Young Ernest Hemingway fishing at Walloon Lake, Michigan, 1916 (Image from the Ernest Hemingway Collection, John F. Kennedy Presidential Library. Found on Wikimedia Commons)
Come see original Ernest Hemingway materials at the “Put it on Paper” exhibit! The exhibit, spotlighting creators and the creative process, can be seen at the Michigan Historical Museum in Lansing, September 29, 2012 – August 25, 2013. Other featured creators include authors Laura Ingalls Wilder and John Voelker, World Trade Center architect Minoru Yamasaki, artist Oscar Warbach and railroad horticulturist Olaf Jensen.
Ernest Hemingway and Michigan
The ideal summer reading selection is something relatively light, but engaging. If your summer plans include a getaway to northern Michigan, you might consider adding Ernest Hemingway’s short stories to your reading list. Of special note are his stories featuring the character Nick Adams.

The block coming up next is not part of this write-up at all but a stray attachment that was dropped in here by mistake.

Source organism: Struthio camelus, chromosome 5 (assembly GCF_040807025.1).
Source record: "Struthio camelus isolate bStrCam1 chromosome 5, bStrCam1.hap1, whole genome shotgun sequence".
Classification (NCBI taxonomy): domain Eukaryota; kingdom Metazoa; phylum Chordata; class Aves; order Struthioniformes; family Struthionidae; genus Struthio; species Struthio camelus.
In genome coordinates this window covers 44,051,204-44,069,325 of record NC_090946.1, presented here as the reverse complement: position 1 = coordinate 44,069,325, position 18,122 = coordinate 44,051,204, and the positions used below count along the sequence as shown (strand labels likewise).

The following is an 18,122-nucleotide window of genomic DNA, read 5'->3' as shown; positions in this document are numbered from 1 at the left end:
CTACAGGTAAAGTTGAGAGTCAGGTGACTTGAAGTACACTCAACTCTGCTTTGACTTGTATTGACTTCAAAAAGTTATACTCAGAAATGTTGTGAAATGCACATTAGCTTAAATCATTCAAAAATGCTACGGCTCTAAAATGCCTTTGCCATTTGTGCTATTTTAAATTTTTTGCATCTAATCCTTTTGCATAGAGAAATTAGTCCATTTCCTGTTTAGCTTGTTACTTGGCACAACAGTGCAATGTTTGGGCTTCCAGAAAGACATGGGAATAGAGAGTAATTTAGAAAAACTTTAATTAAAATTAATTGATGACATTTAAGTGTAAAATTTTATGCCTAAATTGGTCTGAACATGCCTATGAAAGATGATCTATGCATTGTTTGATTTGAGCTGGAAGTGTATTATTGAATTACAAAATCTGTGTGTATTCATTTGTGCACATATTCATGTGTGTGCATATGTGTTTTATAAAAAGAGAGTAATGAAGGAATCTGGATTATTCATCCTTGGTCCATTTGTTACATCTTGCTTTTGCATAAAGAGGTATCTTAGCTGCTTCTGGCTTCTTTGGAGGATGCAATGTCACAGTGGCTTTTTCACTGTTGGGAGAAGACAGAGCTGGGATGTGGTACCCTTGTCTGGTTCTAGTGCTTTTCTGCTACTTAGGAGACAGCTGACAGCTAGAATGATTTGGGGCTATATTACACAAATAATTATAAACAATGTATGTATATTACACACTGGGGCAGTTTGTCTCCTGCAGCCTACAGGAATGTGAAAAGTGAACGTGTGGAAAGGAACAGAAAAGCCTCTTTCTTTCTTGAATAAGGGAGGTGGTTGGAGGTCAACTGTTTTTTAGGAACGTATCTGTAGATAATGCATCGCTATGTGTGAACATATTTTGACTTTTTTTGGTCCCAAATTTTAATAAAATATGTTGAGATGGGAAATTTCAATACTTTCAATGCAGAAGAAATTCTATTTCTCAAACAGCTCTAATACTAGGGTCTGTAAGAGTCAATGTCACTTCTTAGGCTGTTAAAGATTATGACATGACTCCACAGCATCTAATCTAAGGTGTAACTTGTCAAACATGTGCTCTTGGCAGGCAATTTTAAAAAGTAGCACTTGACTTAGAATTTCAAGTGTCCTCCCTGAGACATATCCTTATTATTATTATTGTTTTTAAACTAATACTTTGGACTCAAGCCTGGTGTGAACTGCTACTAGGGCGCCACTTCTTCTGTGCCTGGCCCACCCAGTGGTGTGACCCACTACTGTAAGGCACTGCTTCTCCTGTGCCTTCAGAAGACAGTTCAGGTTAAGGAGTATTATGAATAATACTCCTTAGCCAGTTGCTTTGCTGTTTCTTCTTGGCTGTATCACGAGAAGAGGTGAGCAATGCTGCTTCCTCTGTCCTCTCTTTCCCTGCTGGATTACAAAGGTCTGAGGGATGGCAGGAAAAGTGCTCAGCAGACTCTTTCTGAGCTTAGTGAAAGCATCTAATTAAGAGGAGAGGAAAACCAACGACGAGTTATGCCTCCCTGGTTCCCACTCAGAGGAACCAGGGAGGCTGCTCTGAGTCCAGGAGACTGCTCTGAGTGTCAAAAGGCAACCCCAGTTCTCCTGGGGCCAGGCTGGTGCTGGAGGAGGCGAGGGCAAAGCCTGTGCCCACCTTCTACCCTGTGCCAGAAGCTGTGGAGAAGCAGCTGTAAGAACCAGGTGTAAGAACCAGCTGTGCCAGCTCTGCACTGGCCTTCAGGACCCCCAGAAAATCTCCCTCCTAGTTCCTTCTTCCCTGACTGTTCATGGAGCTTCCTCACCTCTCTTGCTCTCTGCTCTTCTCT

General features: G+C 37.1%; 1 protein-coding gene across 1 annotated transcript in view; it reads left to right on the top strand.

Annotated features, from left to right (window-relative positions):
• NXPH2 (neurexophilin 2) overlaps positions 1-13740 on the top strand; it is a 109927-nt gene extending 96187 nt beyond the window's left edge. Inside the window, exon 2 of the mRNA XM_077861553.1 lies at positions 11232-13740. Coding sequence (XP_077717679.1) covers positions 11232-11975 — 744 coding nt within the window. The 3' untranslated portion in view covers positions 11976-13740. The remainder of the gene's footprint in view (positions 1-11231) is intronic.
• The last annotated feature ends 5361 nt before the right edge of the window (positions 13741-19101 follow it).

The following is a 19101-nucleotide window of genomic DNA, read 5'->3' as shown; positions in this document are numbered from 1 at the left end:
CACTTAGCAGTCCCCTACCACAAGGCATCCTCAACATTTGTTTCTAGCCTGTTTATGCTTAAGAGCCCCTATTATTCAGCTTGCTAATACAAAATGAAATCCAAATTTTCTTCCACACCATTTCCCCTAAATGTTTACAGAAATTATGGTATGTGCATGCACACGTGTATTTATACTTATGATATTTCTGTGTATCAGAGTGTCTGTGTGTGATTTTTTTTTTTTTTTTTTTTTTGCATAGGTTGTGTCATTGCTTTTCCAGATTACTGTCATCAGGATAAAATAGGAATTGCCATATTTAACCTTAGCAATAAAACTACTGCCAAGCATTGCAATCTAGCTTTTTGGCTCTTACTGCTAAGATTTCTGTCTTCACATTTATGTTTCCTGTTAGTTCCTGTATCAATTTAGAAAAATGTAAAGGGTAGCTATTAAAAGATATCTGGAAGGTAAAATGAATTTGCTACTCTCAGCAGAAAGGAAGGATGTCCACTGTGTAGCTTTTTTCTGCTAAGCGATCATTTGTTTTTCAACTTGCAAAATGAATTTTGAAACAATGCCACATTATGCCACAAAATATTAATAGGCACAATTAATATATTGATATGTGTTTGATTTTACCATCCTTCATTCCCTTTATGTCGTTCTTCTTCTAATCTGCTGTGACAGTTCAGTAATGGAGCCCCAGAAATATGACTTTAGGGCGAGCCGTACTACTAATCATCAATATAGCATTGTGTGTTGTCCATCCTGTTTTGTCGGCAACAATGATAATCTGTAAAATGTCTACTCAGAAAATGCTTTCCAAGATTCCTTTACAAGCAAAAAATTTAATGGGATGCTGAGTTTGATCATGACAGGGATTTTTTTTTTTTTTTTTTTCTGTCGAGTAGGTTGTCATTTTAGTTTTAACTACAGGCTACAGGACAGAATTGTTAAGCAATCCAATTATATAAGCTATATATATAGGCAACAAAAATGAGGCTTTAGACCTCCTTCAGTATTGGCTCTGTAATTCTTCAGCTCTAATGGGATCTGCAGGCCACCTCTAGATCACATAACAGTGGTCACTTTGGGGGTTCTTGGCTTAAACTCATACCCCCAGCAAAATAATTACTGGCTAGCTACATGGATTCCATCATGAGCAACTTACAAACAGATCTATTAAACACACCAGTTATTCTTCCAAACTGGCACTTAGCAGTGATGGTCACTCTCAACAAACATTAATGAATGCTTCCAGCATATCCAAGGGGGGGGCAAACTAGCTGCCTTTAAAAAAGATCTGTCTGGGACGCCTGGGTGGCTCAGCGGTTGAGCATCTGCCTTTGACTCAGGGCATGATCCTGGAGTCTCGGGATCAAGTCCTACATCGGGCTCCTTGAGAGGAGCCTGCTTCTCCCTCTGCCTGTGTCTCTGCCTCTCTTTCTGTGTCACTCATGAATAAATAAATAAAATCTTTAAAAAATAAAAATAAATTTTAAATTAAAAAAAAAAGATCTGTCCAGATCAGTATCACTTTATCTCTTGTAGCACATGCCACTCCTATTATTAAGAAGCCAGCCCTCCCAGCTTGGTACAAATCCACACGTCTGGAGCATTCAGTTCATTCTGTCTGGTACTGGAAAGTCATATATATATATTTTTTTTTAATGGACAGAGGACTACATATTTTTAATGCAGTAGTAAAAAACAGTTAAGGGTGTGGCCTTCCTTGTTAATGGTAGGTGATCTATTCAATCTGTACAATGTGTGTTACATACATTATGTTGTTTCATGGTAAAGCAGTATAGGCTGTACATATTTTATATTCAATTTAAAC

The Nick Adams stories stem from Hemingway’s boyhood experiences on Walloon Lake, near Petoskey in the northeast Lower Peninsula. That’s particularly true of the five stories that make up the first section, “The Northern Woods.” Nick is a hunter and fisherman, much like Hemingway himself, and in these stories, the purity of the outdoor experience reflects the purity of childhood. Over the course of the narrative, Nick develops into a man and leaves the woods of Michigan, but his early experiences shape his approach to the world.